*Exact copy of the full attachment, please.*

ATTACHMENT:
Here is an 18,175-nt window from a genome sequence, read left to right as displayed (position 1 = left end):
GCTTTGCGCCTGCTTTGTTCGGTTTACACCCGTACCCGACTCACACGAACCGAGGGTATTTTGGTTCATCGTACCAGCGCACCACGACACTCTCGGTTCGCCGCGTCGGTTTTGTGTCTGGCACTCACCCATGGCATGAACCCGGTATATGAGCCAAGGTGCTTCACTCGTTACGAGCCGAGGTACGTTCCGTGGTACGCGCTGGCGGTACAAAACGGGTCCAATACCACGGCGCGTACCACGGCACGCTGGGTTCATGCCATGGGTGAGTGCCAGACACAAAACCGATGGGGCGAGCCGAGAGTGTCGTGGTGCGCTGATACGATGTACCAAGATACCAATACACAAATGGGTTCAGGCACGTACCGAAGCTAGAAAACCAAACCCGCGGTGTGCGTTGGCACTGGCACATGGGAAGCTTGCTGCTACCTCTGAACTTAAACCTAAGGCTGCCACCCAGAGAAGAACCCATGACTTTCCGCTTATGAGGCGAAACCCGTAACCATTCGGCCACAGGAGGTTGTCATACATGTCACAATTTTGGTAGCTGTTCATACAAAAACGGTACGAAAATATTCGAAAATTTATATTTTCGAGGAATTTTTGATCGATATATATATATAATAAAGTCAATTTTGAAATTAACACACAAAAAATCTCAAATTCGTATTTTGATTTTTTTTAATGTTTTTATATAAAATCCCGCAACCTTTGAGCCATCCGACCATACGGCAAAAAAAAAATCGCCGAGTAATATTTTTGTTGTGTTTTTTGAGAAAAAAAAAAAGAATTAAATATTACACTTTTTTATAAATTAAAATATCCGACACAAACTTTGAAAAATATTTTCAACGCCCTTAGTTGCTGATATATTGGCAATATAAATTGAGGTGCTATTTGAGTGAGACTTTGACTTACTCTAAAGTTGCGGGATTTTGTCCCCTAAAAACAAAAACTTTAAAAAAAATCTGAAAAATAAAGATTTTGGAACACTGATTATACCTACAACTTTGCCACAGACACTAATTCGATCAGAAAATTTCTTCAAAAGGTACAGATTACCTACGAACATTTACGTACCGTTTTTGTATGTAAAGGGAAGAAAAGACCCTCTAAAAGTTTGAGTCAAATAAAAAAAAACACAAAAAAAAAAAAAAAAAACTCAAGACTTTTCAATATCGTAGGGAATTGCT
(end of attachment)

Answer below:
Here is an 18,175-nt window from a genome sequence, read left to right as displayed (position 1 = left end):
GCTTTGCGCCTGCTTTGTTCGGTTTACACCCGTACCCGACTCACACGAACCGAGGGTATTTTGGTTCATCGTACCAGCGCACCACGACACTCTCGGTTCGCCGCGTCGGTTTTGTGTCTGGCACTCACCCATGGCATGAACCCGGTATATGAGCCAAGGTGCTTCACTCGTTACGAGCCGAGGTACGTTCCGTGGTACGCGCTGGCGGTACAAAACGGGTCCAATACCACGGCGCGTACCACGGCACGCTGGGTTCATGCCATGGGTGAGTGCCAGACACAAAACCGATGGGGCGAGCCGAGAGTGTCGTGGTGCGCTGATACGATGTACCAAGATACCAATACACAAATGGGTTCAGGCACGTACCGAAGCTAGAAAACCAAACCCGCGGTGTGCGTTGGCACTGGCACATGGGAAGCTTGCTGCTACCTCTGAACTTAAACCTAAGGCTGCCACCCAGAGAAGAACCCATGACTTTCCGCTTATGAGGCGAAACCCGTAACCATTCGGCCACAGGAGGTTGTCATACATGTCACAATTTTGGTAGCTGTTCATACAAAAACGGTACGAAAATATTCGAAAATTTATATTTTCGAGGAATTTTTGATCGATATATATATATAATAAAGTCAATTTTGAAATTAACACACAAAAAATCTCAAATTCGTATTTTGATTTTTTTTAATGTTTTTATATAAAATCCCGCAACCTTTGAGCCATCCGACCATACGGCAAAAAAAAAATCGCCGAGTAATATTTTTGTTGTGTTTTTTGAGAAAAAAAAAAAGAATTAAATATTACACTTTTTTATAAATTAAAATATCCGACACAAACTTTGAAAAATATTTTCAACGCCCTTAGTTGCTGATATATTGGCAATATAAATTGAGGTGCTATTTGAGTGAGACTTTGACTTACTCTAAAGTTGCGGGATTTTGTCCCCTAAAAACAAAAACTTTAAAAAAAATCTGAAAAATAAAGATTTTGGAACACTGATTATACCTACAACTTTGCCACAGACACTAATTCGATCAGAAAATTTCTTCAAAAGGTACAGATTACCTACGAACATTTACGTACCGTTTTTGTATGTAAAGGGAAGAAAAGACCCTCTAAAAGTTTGAGTCAAATAAAAAAAAACACAAAAAAAAAAAAAAAAAACTCAAGACTTTTCAATATCGTAGGGAATTGCT